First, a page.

A camera and an extraordinary friendship catapulted two boys off the street and into the limelight, says Rishi Majumder Photos by Vicky Roy and Haran
WINE GLASSES clink to celebrate the launch of Vicky Roy’s exhibition. The 22-year-old photographer is one out of four in the world, chosen by the Maybach Foundation to photograph the reconstruction of the World Trade Centre in New York. At the launch in New Delhi, he mingles with journalists, artists, social workers and socialites, pausing to grin, widely, at other photographers clicking his picture. This is Vicky’s third big solo exhibition. The homeless boy, who was collecting empty water bottles at New Delhi Railway station till a decade ago, has by now had his photographs exhibited around the world. The last speech marking the launch is by Sanjoy Roy, founding trustee of Salaam Baalak Trust, whose branch, Apna Ghar, in Pahadganj, was Vicky’s foster home. Vicky adopted Sanjoy’s surname as his own and refuses to talk about what his name was before this. “And we mustn’t forget the first photographer to come out of Salaam Baalak,” Sanjoy Roy’s speech ends. “Vicky’s friend, who inspired him, Haran? Can we have you here please?”
Haran is 24 and has the persona of a rock star. The next day we are at his studio — leather sofas, electric chandeliers and a good looking guitar. His bed has tiger print bed covers and large plush cushions, with beautifully framed photographs of him. Perched on a closet in the living room are awards Haran has won for his photography. And on the walls are the photographs which won him those awards, as well as a United Colors Of Benetton Photography Scholarship to Venice. One of these photographs, dona ted to Salaam Baalak, auctioned for Rs 5 lakh.
“I live only for today,” says Haran, mildly hungover from the previous night. “I have no savings. I have to spend about Rs 60,000 a month, and earn that much to spend it.” The studio itself cost him about Rs 3 lakh to do up. So he takes on a lot of commercial work along with his art photography – top advertising campaigns like Honda India, and Diva Divine, New York.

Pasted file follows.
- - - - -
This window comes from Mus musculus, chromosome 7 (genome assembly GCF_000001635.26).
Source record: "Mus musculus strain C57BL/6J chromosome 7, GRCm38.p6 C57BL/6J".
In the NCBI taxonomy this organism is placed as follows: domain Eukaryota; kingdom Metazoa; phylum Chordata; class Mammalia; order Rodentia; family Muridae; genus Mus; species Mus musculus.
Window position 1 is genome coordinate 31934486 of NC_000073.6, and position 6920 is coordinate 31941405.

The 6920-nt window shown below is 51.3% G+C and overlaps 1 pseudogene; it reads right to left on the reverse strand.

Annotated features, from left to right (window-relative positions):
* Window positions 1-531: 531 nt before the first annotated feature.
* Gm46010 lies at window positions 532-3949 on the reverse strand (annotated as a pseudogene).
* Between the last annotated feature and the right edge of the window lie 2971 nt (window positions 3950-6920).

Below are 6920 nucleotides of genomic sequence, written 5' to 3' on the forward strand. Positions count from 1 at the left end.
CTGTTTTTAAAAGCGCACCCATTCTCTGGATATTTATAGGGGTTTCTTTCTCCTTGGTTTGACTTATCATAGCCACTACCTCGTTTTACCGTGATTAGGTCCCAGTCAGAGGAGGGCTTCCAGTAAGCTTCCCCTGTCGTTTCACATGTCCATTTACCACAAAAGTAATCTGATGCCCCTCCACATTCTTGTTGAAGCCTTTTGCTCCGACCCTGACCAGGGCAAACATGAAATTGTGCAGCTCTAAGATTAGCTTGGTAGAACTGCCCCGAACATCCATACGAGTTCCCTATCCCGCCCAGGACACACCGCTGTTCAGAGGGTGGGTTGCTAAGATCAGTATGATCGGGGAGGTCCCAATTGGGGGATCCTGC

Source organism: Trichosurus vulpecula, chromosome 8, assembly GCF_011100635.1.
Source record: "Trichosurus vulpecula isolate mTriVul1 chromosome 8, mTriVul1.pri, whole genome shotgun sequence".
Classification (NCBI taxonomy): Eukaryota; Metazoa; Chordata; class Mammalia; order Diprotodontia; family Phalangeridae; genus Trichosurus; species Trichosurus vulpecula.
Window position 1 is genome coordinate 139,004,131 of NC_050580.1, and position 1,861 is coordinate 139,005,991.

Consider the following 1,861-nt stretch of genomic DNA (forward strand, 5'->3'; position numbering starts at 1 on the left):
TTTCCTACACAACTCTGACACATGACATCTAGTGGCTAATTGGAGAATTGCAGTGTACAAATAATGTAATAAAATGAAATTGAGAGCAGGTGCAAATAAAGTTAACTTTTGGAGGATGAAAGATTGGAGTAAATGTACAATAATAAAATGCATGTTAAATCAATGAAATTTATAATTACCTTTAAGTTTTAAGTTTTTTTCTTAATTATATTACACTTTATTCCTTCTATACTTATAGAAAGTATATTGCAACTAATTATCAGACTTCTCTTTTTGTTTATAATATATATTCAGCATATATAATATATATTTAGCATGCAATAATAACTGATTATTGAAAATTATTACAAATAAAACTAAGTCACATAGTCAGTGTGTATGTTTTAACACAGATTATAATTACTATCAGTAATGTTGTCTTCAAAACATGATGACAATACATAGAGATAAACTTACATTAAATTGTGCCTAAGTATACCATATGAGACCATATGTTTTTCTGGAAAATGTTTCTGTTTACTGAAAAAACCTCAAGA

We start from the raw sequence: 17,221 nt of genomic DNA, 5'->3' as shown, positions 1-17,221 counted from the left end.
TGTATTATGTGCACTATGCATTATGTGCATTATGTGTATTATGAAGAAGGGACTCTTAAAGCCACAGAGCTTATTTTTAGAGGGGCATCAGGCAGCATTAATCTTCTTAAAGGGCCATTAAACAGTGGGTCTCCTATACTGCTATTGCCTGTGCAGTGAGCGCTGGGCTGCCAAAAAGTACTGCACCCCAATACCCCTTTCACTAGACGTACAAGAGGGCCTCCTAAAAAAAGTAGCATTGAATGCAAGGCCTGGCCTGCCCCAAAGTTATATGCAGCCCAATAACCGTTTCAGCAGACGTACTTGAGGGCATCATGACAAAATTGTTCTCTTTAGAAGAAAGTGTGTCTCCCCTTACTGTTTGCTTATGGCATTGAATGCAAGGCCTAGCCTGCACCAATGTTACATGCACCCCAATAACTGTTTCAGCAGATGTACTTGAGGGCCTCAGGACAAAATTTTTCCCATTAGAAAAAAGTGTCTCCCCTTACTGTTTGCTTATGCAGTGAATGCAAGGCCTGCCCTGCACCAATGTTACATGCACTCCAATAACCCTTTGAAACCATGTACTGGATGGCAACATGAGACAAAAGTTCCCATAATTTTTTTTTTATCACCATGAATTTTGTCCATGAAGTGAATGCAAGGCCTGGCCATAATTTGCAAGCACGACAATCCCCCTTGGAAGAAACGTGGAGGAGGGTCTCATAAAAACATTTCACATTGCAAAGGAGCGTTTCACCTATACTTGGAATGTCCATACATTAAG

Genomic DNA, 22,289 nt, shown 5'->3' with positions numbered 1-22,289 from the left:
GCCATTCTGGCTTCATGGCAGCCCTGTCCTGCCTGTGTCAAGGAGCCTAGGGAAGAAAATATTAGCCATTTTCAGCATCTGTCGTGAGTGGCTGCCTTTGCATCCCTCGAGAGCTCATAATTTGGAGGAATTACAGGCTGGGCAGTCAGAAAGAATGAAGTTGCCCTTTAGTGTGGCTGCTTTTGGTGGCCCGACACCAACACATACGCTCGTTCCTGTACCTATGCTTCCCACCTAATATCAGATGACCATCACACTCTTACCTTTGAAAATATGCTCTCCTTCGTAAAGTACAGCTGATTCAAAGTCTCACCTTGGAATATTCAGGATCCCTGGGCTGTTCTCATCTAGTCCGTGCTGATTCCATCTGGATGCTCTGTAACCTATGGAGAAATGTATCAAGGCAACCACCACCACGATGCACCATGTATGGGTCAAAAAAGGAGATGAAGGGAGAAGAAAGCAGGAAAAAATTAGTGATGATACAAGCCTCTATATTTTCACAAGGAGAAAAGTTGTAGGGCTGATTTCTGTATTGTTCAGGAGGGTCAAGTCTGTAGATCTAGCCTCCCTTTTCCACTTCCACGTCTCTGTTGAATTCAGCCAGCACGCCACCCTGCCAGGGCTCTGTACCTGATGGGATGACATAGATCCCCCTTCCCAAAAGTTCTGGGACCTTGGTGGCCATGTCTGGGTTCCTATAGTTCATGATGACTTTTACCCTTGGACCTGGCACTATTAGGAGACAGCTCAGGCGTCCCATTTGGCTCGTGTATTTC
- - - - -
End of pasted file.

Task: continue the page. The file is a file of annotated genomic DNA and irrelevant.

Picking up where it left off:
Vicky joins us here, and we go on to his flat, which he shares with two other boys. As close as the boys are Vicky’s lifestyle is very different from Haran’s. He does not smoke or drink. The only adornment in his monkish room is a shiny red star, hung awkwardly on the wall. Vicky wants to wait for a while before setting up his own studio, because “art photography doesn’t yield an income quickly”. A large portion of what he earns, goes to his family.
We drive towards New Delhi Railway Station. A young woman comes up to the car window to beg, and both leap out of their seats to say hello. “She was one of my first subjects,” says Haran. “She was so small then. A child…” When Har – an and Vicky were trying to put up their first exhibitions, they were asked what difference they would bring to stre et photography, an overdone genre. “We will show happiness,” Haran and Vicky had each said. “Everyone sees the beggar on the street as a sad despairing urchin. We will show his personal side – where he finds joy, where he finds companionship.”
At the station today, the two friends click pictures of one another before the sun sets. They had arrived here as children, seperately, before they knew each other. Haran had run away from home, at Alaknanda, a south Delhi neighbourhood, to escape a beating from his father, an office manager. Absolutely disinterested with school, he had bunked a month’s classes, and a letter to that effect had been sent home. He had already been beaten by his father before, so he stole Rs 20 from his father’s pocket and went to Okhla Station, where he boarded a train that stopped at New Delhi railway station. “This was a new Delhi for me,” he remembers. “It would be my Delhi.” He worked as a coolie here, and filled empty plastic bottles with cold water from the station water cooler to sell it to ‘general’ compartment passengers for Rs 5 a bottle. “I learnt who the goons around the station were, and how to avoid them, as well as the police”.